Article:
7. Limiting Use to Storefront Businesses. Townships should carefully consider the scope of businesses subject to the regulations imposed under an ordinance regulating outdoor businesses. The ordinance should dictate which industries fall under the provisions of the ordinance (restaurants, retail, etc.), which outdoor public or private places may be utilized by the businesses, and whether the ordinance includes or excludes mobile food vendors. Mobile vendors, such as a standard food truck, generally present a different myriad of regulatory and health concerns outside of those presented by storefront restaurants due to the mobile nature of the business. A township may consider how mobile vendors fit within a limited outdoor dining or retail space environment given that they do not generally operate in conjunction with an interior business of the same function on the same property.
  8. Protecting the Township’s Interest. A property owner or permit applicant may be required to provide a certificate of general liability in an amount set by the Township, naming the Township as additional insured, as well as provide an endorsement to the policy, naming the Township as additional insured. In addition, a Township could consider requiring applicants for outdoor space agree to indemnify and hold the Township harmless if an accident were to occur through the permit holder’s use of the outdoor space.
  9. ADA Compliance. To guarantee outdoor dining and retail spaces are accessible to all members of the community, a Township’s ordinance should require businesses adopt accessible floor plans compliant with the Americans with Disabilities Act (“ADA”). For example, entrances to outdoor dining or retail spaces should be 36 inches wide to accommodate individuals using assistive transportation devices. ADA Accessibility Guidelines (ADAAG), 4.3.3.
  10. Outdoor Dining Post-COVID-19 and Duration Limits. While COVID-19 has influenced the recent rise in discussion surrounding the expansion of outdoor dining and retail, its benefits could extend far beyond the time of social distancing. The expansion of businesses into public or private areas such as streets, alleyways, or sidewalks is a common phenomenon in places outside of the United States. Europe’s coveted café culture offers unique outdoor dining experiences by lining city streets and main market squares, for example.  With outdoor dining becoming a popular trend, Townships should discuss whether they want to permit outdoor dining or retail post COVID-19. And while Michigan is geographically and culturally different from Europe, there already has been a rising phenomenon in Michigan’s available outdoor dining experiences. Even prior to COVID-19, outdoor domes have become increasingly popular within the last several years permitting Michigander’s to dine outside during the wintertime while enjoying the snow.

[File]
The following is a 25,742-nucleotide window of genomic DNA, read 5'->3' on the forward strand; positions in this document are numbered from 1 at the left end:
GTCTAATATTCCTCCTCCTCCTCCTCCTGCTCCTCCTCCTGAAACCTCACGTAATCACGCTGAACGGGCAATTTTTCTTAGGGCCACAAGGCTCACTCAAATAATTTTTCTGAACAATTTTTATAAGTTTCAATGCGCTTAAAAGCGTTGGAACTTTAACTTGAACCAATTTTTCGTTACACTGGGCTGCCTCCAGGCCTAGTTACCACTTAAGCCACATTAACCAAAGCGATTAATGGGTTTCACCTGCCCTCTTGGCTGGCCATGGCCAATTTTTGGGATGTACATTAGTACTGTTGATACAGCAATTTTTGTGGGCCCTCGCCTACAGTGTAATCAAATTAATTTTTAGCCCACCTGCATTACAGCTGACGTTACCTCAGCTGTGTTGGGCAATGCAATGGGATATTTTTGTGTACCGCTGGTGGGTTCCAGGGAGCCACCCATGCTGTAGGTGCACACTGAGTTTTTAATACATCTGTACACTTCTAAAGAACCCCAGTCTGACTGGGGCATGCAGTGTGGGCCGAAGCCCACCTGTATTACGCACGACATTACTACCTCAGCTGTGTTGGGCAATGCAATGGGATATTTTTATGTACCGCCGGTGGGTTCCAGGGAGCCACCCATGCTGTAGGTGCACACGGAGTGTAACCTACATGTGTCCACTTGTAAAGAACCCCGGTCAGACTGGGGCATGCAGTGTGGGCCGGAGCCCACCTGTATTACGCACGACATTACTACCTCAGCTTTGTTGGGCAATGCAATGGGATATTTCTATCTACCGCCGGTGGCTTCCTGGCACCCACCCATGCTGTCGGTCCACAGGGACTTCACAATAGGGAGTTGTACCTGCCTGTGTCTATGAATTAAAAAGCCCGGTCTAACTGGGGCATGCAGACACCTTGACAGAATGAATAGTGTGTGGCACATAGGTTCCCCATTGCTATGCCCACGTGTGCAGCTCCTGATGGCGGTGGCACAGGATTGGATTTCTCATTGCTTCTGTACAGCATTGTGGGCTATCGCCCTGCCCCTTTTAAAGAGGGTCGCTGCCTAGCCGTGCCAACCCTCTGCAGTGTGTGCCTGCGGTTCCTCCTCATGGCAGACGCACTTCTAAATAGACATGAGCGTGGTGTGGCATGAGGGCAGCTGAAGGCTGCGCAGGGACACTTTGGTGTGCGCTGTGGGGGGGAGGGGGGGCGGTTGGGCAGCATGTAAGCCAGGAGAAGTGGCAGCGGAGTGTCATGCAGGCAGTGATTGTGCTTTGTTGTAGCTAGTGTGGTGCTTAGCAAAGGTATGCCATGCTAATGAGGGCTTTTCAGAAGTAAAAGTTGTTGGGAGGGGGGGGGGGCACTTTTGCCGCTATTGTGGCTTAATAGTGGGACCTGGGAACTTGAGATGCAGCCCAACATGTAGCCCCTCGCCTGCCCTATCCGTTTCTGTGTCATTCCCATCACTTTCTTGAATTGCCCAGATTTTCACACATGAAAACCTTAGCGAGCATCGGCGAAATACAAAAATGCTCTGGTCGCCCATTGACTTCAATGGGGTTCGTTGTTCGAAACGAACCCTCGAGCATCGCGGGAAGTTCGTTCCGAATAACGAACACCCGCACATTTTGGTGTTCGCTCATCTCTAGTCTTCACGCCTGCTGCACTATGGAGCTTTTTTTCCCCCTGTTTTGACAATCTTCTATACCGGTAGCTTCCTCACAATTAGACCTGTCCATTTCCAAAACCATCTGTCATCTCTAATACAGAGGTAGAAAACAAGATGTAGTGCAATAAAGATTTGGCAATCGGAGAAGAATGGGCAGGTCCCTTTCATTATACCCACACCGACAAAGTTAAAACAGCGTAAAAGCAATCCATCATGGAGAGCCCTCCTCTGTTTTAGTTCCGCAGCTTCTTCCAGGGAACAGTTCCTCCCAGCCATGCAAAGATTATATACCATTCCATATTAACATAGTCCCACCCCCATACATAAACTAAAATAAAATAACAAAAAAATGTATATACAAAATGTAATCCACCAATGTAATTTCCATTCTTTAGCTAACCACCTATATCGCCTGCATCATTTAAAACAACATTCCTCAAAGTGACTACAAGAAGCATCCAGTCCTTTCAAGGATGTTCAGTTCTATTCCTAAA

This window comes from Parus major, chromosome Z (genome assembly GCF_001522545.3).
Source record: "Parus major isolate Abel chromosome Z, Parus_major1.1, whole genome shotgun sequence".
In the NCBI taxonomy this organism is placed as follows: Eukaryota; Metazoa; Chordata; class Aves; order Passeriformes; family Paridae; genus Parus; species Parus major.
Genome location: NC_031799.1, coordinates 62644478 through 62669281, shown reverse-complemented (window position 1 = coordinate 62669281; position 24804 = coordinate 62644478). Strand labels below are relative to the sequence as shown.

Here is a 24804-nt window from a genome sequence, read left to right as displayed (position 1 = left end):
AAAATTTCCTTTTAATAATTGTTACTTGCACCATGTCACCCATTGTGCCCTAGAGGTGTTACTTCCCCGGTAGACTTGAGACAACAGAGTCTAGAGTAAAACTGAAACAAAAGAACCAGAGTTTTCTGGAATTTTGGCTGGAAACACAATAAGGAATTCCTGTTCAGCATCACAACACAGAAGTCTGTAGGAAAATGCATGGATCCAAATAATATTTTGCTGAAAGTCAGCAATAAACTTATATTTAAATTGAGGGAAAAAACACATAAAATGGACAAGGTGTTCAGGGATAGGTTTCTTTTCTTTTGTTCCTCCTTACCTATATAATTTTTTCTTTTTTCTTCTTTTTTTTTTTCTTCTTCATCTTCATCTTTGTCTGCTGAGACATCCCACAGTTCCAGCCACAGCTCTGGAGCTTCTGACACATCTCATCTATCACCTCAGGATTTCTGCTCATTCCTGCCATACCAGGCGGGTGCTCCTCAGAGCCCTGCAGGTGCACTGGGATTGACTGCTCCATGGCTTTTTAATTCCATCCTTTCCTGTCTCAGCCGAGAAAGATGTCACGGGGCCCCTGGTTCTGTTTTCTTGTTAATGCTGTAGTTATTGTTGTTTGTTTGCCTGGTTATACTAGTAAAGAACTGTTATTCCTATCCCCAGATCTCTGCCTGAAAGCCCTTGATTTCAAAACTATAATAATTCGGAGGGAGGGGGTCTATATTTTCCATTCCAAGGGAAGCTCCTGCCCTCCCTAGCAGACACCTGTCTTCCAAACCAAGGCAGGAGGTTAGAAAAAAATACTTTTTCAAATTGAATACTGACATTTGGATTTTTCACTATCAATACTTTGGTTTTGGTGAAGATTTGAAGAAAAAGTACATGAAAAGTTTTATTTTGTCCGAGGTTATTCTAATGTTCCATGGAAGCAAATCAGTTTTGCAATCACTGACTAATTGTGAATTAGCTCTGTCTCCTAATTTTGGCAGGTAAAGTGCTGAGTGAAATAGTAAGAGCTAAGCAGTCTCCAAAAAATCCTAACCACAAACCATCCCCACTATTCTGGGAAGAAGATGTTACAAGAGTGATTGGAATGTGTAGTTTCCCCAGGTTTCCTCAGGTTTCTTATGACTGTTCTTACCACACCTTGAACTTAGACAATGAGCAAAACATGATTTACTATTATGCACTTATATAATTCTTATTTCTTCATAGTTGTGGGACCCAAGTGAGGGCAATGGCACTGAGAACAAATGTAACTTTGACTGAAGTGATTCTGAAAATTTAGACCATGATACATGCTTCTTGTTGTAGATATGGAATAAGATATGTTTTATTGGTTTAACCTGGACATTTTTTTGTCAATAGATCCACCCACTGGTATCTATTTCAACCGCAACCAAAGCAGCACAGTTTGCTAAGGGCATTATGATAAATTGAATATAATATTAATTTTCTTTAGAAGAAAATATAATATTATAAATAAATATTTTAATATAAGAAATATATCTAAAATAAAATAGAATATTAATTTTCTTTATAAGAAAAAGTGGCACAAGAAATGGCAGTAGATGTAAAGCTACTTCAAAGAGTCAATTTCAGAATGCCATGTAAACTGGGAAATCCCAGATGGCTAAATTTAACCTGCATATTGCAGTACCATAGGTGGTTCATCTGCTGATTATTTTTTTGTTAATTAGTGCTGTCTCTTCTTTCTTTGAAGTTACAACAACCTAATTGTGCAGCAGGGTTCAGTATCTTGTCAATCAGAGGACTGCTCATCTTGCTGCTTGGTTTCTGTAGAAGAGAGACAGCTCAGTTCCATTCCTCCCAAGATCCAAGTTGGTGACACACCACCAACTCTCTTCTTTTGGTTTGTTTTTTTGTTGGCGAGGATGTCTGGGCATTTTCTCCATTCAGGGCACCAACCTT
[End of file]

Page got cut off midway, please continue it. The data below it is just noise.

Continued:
While there are many facets of outdoor dining and retail space to consider, these ten issues can start your conversation on whether such regulations are appropriate for your Township. If you have any questions, feel free to contact the experienced municipal lawyers at Fahey Schultz Burzych Rhodes, PLC.


By: Christopher S. Patterson, Kendall R. O’Connor, Jacob P. Fox


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Fahey Schultz Burzych Rhodes PLC, Your Township Attorneys, is a Michigan law firm specializing in the representation of Michigan townships. Our lawyers have more than 150 years of experience in township law and have represented more than 150 townships across the state of Michigan. This publication is intended for our clients and friends. This communication highlights specific areas of law and is not legal advice. The reader should consult an attorney to determine how the information applies to any specific situation.